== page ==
Northstar Continuing Education

Classes on your time, at your convenience, when you want to study! 


CEUs 1.5, 3.0 or 4.5



All of our continuing education and professional development classes can be completed on your time, at your convenience, whenever you want to study!




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Phone: 763-219-8483



Number Sense and Number Nonsense: Understanding the Challenges of Learning Math


   In 1.5, 3.0 or 4.5 continuing education units


Course Description:

Have you ever wondered why some students struggle at math and how some students seem to naturally excel at it? How do our students learn math concepts and computation? Professionals taking this class will learn how the brain learns or fails to learn math and how teachers can effectively plan interventions to help students succeed. Research findings, classroom applications and student case illustrations are provided to illustrate the best practices in teaching math. By understanding the difficulties children have in the areas of executive function, spatial sense, and how reading, writing and language disabilities can impact the learning of math concepts, teachers can anticipate learning problems and avoid them by using student-specific interventions. Students in your classroom will learn how to build a firmer foundation of number sense, improve their spatial skills, understand the language concepts underlying their math lessons and increase their problem solving and reasoning skills. They will have a better understanding of how to test hypotheses, use inductive and deductive reasoning, understand fraction concepts and improve visual and working memory. This class is appropriate for general and special education teachers.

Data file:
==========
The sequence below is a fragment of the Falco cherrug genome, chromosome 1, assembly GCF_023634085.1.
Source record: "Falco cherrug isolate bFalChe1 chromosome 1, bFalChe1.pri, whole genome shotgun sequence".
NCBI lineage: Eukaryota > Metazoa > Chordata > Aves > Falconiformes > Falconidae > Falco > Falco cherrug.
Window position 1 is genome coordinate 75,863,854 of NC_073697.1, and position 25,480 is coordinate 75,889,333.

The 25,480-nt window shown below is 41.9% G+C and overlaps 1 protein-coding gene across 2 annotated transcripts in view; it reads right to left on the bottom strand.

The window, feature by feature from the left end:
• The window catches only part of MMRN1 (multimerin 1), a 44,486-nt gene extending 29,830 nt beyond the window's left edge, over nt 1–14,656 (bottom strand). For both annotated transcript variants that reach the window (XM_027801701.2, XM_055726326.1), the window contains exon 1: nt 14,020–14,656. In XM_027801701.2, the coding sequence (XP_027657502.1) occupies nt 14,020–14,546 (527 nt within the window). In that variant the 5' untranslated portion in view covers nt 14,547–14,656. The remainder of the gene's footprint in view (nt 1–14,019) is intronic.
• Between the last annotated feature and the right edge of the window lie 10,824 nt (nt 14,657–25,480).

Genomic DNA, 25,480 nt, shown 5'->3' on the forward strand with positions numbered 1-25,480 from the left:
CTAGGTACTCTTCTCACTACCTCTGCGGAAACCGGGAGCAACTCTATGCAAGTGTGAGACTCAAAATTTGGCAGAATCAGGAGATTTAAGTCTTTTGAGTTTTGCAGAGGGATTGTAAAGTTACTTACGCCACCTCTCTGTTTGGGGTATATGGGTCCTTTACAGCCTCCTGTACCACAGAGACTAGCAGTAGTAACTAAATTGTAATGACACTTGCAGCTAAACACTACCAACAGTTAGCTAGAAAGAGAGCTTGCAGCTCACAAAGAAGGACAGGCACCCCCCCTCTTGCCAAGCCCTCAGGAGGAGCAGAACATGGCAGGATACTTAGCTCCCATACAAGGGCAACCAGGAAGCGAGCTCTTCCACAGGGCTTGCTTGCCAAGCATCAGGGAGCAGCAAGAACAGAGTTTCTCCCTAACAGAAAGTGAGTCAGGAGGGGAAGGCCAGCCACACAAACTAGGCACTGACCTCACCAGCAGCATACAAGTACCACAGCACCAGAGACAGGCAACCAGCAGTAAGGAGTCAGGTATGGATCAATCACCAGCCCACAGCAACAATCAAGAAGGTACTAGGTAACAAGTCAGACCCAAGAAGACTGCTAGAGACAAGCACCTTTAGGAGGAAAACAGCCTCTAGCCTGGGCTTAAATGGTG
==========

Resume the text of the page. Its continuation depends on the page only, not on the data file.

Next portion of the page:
Goals and Objectives

As a result of this participation in this course, students should:

1. Understand the cognitive abilities needed for students to learn abstract and spatial thinking.

2. Learn how difficulties in reading, writing and language learning can impact the learning of mathematical skills.

3. Increase executive functioning and reasoning skills by improving students’ verbal and working memory, planning and sequencing, mental flexibility and self-monitoring capabilities.

4. Identify areas in which your students have difficulty learning math concepts and create student-specific research-supported interventions to improve those skills and apply them to their math curriculum.

5. Learn how to create formal and informal assessments to identify learning difficulties and  provide continuous feedback in order to plan immediate and appropriate interventions.



The required text is:

Krasa, N. & Shunkwiler, S. (2009). Number Sense and Number Nonsense: Understanding the Challenges of Learning Math. Baltimore, MD: Brookes Publishing Co.